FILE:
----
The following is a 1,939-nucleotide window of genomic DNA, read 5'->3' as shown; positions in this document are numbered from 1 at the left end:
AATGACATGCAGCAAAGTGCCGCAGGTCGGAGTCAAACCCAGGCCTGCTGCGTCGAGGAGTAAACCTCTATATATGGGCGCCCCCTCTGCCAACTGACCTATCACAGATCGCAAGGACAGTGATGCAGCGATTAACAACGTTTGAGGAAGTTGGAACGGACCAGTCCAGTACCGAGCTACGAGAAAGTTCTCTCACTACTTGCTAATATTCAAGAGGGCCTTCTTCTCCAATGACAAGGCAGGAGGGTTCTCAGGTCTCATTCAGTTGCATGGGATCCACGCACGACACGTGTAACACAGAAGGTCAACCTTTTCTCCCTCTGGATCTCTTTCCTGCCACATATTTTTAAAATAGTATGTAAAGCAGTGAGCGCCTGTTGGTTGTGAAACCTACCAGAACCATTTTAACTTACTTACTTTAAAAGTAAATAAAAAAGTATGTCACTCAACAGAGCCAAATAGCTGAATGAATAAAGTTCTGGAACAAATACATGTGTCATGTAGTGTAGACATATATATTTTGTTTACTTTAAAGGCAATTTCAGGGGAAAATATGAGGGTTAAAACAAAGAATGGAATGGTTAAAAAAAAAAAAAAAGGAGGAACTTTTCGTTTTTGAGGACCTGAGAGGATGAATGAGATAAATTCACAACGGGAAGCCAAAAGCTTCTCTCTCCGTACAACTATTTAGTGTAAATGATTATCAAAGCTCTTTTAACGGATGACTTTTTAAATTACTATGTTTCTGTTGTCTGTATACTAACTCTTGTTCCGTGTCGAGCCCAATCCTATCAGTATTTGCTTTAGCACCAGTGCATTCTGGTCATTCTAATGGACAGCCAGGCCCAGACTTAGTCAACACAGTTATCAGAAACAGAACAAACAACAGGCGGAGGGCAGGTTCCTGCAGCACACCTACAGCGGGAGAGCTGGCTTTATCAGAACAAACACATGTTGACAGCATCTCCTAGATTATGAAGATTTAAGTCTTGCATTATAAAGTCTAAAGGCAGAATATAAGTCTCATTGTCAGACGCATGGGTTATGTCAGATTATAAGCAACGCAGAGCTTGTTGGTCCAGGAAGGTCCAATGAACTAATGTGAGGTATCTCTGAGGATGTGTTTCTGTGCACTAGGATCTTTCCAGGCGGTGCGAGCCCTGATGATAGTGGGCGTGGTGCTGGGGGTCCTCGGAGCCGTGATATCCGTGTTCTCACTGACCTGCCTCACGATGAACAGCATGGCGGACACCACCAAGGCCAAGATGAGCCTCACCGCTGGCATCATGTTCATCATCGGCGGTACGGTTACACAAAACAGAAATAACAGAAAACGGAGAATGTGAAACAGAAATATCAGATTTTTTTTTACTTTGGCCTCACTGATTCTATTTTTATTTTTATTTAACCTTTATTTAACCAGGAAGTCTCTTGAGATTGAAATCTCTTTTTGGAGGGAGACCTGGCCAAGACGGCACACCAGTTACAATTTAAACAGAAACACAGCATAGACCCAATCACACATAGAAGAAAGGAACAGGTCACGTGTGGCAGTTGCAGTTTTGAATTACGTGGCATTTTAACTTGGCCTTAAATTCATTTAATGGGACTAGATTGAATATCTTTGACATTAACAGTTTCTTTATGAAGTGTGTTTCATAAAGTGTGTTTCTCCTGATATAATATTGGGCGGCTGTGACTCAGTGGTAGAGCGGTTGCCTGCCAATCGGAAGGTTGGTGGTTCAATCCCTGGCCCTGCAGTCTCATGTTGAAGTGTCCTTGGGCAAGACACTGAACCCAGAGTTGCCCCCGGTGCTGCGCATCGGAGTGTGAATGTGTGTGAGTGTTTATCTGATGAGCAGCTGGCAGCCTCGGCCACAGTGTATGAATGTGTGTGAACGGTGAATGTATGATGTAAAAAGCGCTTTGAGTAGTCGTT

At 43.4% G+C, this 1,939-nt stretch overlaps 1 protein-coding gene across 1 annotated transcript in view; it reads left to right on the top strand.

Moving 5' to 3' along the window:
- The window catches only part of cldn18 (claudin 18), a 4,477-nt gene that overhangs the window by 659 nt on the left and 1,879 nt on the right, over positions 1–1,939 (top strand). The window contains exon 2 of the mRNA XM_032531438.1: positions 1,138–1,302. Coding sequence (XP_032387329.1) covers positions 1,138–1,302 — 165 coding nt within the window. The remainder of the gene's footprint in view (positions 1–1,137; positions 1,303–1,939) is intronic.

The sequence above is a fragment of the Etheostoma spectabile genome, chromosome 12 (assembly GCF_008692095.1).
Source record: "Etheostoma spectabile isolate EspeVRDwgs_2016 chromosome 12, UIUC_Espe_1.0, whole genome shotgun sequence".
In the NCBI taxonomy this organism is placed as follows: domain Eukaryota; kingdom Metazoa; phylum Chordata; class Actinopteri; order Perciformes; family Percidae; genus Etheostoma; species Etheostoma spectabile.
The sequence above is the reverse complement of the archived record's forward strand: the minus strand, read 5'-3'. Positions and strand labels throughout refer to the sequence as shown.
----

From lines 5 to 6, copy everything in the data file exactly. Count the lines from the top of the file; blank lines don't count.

- The window catches only part of cldn18 (claudin 18), a 4,477-nt gene that overhangs the window by 659 nt on the left and 1,879 nt on the right, over positions 1–1,939 (top strand). The window contains exon 2 of the mRNA XM_032531438.1: positions 1,138–1,302. Coding sequence (XP_032387329.1) covers positions 1,138–1,302 — 165 coding nt within the window. The remainder of the gene's footprint in view (positions 1–1,137; positions 1,303–1,939) is intronic.

The sequence above is a fragment of the Etheostoma spectabile genome, chromosome 12 (assembly GCF_008692095.1).